Main altar

Lower Saxony, c. 1500
Oak, tempera, gold and silver leaf

Rousingly dramatic images with a host of figures cover the altar panels, set against a continuous gold background. The central image, the crucifixion of Jesus on the hill of Golgotha, densely packs in several scenes. The mourners can be seen beneath the cross, alongside the Miracle of Lanciano, the deaths of the Penitent and Impenitent Thieves and their souls entering heaven and hell. Stephaton, dressed in a golden mantle and turban, recognises the true Son of God; soldiers fight over Christ’s robes.

The depictions on the wings of the altar show, on one side, Mary with the Holy Kinship on the exterior and, on the interior, Joachim and Anne meeting at the Golden Gate and the Presentation of Mary. The other side depicts events from the life of St. George. With late mediaeval drama, the images vividly convey the cruelty of the saints’ adversaries, their mourning and their exemplary behaviour.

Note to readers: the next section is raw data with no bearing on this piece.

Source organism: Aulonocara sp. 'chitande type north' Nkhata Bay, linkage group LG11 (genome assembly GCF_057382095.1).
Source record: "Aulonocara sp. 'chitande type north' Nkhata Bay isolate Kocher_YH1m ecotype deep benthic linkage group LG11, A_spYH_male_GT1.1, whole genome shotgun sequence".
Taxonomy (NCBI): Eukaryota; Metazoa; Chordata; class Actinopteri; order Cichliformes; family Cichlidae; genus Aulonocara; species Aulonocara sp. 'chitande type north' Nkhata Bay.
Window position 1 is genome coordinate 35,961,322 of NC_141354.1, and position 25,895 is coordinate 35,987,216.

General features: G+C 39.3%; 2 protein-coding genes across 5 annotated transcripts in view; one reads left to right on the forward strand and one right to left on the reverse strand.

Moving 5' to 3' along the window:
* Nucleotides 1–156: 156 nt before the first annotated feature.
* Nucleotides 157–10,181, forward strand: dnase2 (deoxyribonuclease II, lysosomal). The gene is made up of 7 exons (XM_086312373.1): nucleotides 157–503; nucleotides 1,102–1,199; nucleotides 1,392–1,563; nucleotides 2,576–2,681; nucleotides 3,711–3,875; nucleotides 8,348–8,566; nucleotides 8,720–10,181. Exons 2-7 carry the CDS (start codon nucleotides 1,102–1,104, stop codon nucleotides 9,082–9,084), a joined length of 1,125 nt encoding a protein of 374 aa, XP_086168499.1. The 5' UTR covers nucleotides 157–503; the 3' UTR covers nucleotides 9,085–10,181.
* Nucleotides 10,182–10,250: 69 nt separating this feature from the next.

The altarpiece originally came from a side altar in the cathedral dedicated to St. George, replacing a holy shrine with relics which is today preserved in the Cathedral treasures.